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In Brief: Astronomers have recently found that radio jets from the supermassive black hole located at the very center of the Milky Way could be pointed almost directly towards the Earth.
New observations of the supermassive black hole located at the center of the galaxy Sagittarius A*(around 25,000 light years away from Earth) have revealed fascinating new details.
Sagittarius A* is believed to weigh around 4 million solar masses. Its apparent size in the sky is less than 100 millionth of a degree, which corresponds to the size of a tennis ball on the moon as seen from the Earth, explains an article detailing the discovery at the website of the University of Radboud in the Netherlands.
Scientists used radio telescopes around the world to observe Sagittarius A* and found that the emissions coming from the black hole originate in a very small area, smaller than scientists had previously expected.
Since the black hole is surrounded by an extremely foggy cloud of hot gas, we can’t really observe it using traditional methods or telescopes. The huge distance it is from Earth also doesn’t help experts.
But scientists have come up with a new technique and found unprecedented details about Sagittarius A*.
Based on a number of observations, and using a technique dubbed very long baseline interferometry (VLBI) scientists have identified a relativistic jet angled towards Earth.
VLBI combines the power of various telescopes into one, massive virtual telescope.
The resolution achieved was twice as high as in previous observations at this frequency, and produced the first image of Sagittarius A* that is completely free of interstellar scattering, an effect caused by density irregularities in the ionized material along the line of sight between Sagittarius A* and the Earth, notes an article by the University of Radboud.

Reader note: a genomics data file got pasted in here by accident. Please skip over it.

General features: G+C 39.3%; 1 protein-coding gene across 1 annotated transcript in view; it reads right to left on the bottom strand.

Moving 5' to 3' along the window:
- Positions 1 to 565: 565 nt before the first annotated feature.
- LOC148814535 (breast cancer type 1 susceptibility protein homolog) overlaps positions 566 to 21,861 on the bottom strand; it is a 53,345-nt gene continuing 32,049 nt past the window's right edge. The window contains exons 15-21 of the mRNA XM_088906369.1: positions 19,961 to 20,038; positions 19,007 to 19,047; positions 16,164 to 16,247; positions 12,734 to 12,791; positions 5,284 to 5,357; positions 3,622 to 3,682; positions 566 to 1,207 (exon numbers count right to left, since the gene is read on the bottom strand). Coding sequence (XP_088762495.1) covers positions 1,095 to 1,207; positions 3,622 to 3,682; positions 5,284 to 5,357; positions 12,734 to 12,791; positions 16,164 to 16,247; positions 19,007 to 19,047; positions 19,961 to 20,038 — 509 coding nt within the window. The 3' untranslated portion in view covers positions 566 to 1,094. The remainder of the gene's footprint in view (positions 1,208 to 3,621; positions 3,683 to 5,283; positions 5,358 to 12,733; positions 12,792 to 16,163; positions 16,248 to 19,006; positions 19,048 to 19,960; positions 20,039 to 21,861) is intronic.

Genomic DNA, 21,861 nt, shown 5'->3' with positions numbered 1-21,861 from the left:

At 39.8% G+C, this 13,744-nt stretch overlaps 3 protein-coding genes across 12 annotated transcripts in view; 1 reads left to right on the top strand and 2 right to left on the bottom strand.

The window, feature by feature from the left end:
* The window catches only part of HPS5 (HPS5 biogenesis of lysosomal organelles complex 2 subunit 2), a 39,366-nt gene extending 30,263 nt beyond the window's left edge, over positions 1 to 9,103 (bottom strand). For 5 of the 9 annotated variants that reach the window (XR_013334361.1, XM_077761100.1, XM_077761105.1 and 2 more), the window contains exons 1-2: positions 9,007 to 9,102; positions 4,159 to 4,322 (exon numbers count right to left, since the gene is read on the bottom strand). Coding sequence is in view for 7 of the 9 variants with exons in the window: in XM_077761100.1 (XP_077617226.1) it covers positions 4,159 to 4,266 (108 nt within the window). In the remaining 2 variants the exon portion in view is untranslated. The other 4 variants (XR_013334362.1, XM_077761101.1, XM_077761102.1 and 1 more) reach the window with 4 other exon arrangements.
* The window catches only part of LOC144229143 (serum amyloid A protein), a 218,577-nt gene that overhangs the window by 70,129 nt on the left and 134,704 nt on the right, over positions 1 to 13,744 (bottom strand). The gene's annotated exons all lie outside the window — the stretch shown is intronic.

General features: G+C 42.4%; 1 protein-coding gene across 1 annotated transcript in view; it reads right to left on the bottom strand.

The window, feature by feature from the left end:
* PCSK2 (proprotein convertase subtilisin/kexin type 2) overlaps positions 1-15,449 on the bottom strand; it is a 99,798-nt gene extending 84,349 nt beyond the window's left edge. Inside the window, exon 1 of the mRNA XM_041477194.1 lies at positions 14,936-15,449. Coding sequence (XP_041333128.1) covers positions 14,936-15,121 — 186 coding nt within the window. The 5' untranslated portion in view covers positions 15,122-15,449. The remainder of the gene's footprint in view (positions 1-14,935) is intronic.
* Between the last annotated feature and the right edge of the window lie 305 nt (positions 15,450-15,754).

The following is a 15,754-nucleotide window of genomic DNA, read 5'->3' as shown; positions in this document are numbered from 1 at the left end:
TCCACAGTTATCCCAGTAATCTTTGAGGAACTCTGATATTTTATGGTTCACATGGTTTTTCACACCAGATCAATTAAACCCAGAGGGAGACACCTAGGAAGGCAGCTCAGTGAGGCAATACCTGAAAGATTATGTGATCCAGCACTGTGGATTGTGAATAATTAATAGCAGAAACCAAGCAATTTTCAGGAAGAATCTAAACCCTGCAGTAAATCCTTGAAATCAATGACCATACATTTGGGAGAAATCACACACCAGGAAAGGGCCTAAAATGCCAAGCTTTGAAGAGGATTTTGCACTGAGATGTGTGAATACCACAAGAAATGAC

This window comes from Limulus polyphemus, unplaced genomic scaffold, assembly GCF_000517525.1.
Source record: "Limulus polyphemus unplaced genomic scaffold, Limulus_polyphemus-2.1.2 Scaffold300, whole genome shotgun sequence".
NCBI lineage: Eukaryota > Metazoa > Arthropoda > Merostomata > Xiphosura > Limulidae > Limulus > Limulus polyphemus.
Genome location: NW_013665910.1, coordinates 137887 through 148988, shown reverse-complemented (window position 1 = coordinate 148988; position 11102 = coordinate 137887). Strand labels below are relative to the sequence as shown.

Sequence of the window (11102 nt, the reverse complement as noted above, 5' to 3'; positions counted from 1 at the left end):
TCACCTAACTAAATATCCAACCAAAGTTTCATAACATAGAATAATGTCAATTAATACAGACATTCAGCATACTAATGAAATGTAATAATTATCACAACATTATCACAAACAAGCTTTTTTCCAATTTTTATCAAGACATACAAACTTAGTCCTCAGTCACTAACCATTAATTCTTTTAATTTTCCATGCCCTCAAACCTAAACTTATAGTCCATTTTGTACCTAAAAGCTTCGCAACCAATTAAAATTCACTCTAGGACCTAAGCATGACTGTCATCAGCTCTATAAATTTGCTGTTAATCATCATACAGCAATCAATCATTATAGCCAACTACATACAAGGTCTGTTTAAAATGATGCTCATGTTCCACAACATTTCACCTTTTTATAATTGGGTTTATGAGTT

“The galactic center is full of matter around the black hole, which acts like frosted glass that we have to look through,” astrophysicist Eduardo Ros of the Max Planck Institute for Radio Astronomy in Germany explained in an interview with New Scientist.
The discovery is detailed in a new scientific paper led by University of Nijmegen Ph.D. student Sara Issaoun and published in the Astrophysical Journal.
The paper explains that scientists have managed to penetrate for the first time ever, the cloud of hot gas that obscured the black hole, and discovered that the radio emission originates from a small region in space, that looks as though the jet is pointed towards our planet.
Scientists successfully mapped out the exact properties of the black hole and believe that the black hole may be lying on its side.
“This may indicate that the radio emission is produced in a disk of infalling gas rather than by a radio jet,” explained Issaoun.
“However, that would make Sgr A* an exception compared to other radio emitting black holes. The alternative could be that the radio jet is pointing almost at us.”